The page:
• The final issue was using their government name in a few tweets. I fully admit that in light of the other issues, as well as the fact that the only reason I wrote about them at all was not because of the allegations, but of what the DA was doing to them on top of it. I was hesitant to delete tweets off the bat for two reasons. First being, it personally feels like I’m trying to cover up my mistakes. I realize that in this case, it was about much more than my feelings. The second reason, which if I knew the errors immediately, I could have deleted and reposted before anyone interacted, but there had been something of a conversation already. I didn’t know how to address removing the tweets without silencing the conversations that were attached to them.

Yes, with a bit of help and time, these were all things that could have been addressed. Unfortunately, the demands to ‘fix it’ immediately combined with not knowing how to fix it in a way that I felt comfortable with triggered a massive anxiety attack in me. Anxiety is a normal thing for me, and I have decent coping skills, but the circumstances that night overwhelmed everything I had prepared, I couldn’t work, and I was still dealing with demands to ‘do it’ to protect the person. I never handle split second decisions well, and in response, I tried to shut down the damage as safely as I could. I protected my timeline, but with well over a thousand followers at the time, ‘protected tweets’ don’t really do much. So all I could do was the ‘nuclear option’ of deactivating the whole account. I didn’t know until the next day that the data actually still existed (which made me feel marginally better). I also redirected this site to a static page so that none of the information could be accessed (even by myself at the time)


I fell back to an alternate account that I’d made previously to be able to vent about personal issues that didn’t belong on main. And somehow, I was seeing a different side of protest Twitter than I had been before. People justifying the assault on a reporter at the scene of the murder at the hands of police. People saying he shouldn’t have been assaulted, but other reporters were fair game. Reporters who had been accused of something almost a year ago, that when I looked at the claims, I didn’t believe were accurate. But enough to blackball them to certain people, and with no new evidence or claims of ‘wrongdoing’, they still glorify the idea of beating up a person.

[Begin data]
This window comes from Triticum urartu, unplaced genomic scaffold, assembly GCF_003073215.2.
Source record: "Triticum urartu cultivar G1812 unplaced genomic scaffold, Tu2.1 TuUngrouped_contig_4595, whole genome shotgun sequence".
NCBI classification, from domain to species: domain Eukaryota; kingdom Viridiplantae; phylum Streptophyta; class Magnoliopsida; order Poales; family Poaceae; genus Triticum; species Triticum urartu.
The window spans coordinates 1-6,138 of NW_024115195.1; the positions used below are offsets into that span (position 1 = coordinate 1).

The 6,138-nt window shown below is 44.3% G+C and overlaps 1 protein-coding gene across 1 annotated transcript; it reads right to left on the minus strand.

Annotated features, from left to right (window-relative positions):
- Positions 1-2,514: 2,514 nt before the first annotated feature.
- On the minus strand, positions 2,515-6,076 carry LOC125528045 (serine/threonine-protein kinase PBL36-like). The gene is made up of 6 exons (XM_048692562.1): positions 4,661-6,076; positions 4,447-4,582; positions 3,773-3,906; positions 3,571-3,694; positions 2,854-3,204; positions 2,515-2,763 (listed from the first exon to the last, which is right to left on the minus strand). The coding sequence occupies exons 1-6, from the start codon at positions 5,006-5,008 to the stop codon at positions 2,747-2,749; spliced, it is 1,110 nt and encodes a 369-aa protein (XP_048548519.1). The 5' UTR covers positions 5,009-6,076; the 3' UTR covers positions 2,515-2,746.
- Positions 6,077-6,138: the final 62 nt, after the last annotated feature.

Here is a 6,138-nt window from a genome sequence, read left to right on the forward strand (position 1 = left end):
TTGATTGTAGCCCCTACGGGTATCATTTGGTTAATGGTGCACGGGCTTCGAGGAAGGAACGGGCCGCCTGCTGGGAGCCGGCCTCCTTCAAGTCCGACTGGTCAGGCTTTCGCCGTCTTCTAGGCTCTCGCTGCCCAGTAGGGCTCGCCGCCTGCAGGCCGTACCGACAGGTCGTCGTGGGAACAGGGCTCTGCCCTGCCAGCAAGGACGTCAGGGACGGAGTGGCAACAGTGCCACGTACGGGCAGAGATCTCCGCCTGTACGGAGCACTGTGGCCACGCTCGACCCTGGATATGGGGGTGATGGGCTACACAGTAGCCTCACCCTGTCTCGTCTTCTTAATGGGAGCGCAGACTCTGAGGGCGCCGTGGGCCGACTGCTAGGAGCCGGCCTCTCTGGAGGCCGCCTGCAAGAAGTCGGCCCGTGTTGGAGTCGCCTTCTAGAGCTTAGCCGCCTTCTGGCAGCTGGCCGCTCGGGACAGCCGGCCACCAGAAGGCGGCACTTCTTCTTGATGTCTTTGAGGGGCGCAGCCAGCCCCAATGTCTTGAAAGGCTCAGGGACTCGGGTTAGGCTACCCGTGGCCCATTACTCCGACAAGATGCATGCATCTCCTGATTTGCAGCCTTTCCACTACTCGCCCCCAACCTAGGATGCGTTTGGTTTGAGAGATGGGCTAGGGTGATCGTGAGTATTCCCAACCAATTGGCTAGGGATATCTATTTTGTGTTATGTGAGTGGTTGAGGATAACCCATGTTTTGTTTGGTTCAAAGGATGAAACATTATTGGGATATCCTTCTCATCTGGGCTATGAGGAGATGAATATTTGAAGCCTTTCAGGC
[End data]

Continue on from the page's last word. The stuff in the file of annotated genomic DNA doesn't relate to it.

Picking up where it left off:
That struck me deep. And hard. I’ve been involved in the conversations over streamer ethics over the summer (film the cops, not the protesters). I’ve argued that on top of that, protesters need to take actions to protect themselves as well. I’ve agreed with the idea of ‘no streamer’ protests. But what I saw online, coupled with what I had gone through this week, gave me the sinking realization that for a certain subsegment of the protest movement, any journalism will be too much journalism.

And the idea that members of a group of people who are opposed to violence at the hands of police seemed okay with, if not giddy, at the idea inflicting police-like violence on people they don’t like was a line too far for me. I’m not going to name names, because I don’t need to.